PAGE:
FACTORS RELATED TO DROP OUTS AND PERFORMANCE OFCWTS STUDENTS AT LAGUNA STATE POLYTECHNIC UNIVERSITY SAN PABLO CITY CAMPUS ACADEMIC YEAR 2010 - 2011 A Research Paper Presented to the Faculty of the College of Teacher Education Laguna State Polytechnic University San Pablo City Campus San Pablo City In Partial Of Fulfillment Of the Requirements in Methods of Research for the Degree Bachelor of Secondary Education Major in Social Studies ELAINE ROSE P. CARANDANG October 2010
Republic of the Philippines LAGUNA STATE POLYTECHNIC UNIVERSITY San Pablo City Campus San Pablo City COLLEGE OF TEACHER EDUCATION Approval Sheet The Thesis entitled, ―FACTORS RELATED TO DROP OUTS AND PERFORMANCEOF CWTS STUDENTS AT LSPU – SPCC ACADEMIC YEAR 2010 - 2011‖ is prepared andsubmitted by Elaine Rose P. Carandang in partial of fulfillment of the requirements for thedegree of Bachelor of Secondary Education, Major in Mathematics, has been examined and isrecommended for acceptance and approval for oral examination. MRS. FE D. BELEN Adviser PANEL OF EXAMINERS Approved by the Committee on Oral Examination with a rating of ______. MRS. FE D. BELEN ChairmanNELIA T. SALVADOR, Ed.D. PROF. MARILYN P. SANTOS Subject Specialist Statistician MRS. CECILIA B.DIVA Technical Editor & English Critic PROF. MAURO D. LUCIDO JR. Dean, College of Teacher EducationDate:___________Research Contribution no.__________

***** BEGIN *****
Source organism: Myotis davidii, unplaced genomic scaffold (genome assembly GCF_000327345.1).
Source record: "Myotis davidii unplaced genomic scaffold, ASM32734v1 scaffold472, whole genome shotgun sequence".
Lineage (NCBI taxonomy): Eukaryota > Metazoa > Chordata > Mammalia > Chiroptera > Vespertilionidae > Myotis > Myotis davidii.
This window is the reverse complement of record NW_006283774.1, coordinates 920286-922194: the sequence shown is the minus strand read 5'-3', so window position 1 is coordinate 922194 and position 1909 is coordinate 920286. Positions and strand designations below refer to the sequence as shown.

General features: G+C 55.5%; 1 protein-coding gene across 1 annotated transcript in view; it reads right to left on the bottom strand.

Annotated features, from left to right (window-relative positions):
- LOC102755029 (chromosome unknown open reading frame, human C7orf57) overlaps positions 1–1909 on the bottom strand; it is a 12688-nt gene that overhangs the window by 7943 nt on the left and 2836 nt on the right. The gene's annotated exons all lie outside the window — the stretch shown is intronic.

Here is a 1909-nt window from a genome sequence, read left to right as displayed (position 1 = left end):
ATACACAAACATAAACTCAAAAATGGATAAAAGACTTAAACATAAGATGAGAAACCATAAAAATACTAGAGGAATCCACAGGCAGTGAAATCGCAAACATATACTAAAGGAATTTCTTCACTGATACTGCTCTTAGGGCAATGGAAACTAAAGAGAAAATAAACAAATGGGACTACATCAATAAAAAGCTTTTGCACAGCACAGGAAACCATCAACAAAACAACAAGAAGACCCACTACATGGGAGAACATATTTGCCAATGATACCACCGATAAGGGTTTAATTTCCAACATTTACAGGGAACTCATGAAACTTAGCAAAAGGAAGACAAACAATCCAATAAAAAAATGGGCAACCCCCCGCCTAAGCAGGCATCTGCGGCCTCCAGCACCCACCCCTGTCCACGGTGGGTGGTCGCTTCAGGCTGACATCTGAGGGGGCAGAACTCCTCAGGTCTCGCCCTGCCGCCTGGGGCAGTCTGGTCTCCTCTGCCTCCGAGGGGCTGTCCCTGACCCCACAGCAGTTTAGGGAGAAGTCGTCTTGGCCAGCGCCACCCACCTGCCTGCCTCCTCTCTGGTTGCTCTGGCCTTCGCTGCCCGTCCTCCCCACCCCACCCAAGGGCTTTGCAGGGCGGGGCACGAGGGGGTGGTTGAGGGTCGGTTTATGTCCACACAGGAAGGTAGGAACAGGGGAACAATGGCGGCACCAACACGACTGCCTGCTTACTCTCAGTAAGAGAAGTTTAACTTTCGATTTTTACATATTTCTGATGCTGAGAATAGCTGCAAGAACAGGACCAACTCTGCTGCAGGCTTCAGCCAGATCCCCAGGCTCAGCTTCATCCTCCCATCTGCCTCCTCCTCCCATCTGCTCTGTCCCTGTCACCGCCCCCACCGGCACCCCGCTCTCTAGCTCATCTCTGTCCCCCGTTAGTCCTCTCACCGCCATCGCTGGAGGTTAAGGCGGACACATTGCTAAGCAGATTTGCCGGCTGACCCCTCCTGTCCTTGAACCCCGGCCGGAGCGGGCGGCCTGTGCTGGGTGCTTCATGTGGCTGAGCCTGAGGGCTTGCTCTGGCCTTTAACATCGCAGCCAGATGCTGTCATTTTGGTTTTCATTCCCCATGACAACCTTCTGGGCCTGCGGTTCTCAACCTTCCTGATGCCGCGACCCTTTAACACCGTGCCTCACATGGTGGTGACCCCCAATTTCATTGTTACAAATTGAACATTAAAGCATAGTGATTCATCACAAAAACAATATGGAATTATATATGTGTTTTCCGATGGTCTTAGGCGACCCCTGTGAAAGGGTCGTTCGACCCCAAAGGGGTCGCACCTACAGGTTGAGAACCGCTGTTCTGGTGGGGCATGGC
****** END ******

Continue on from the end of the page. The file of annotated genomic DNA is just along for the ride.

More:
ACKNOWLEDGEMENT The researcher wants to give thanks to all the persons that have become a big part of thisstudy. First I would like to thank our God for giving me the strength to finish this study; To my family, especially to my mother, father, sister and cousin for their moral andfinancial support in order to finish this study; To all my friends and classmates, especially to I.S.P.O.Y., Marilyn C. Atienza, Ida,Maries, Maricris, Ate‘s and to all Social Science major who had helped the researcher to do thisstudy presentable; To Dr. Nelia T. Salvador & Mrs. Fe D. Belen, for guiding and helping me in order tomake the study a well done achievement. To Laguna State Polytechnic University for helping every student to be able to become aresponsible in the future. And lastly to all the respondents for all their full cooperation that made them a big part ofthis study. E.R.P.C.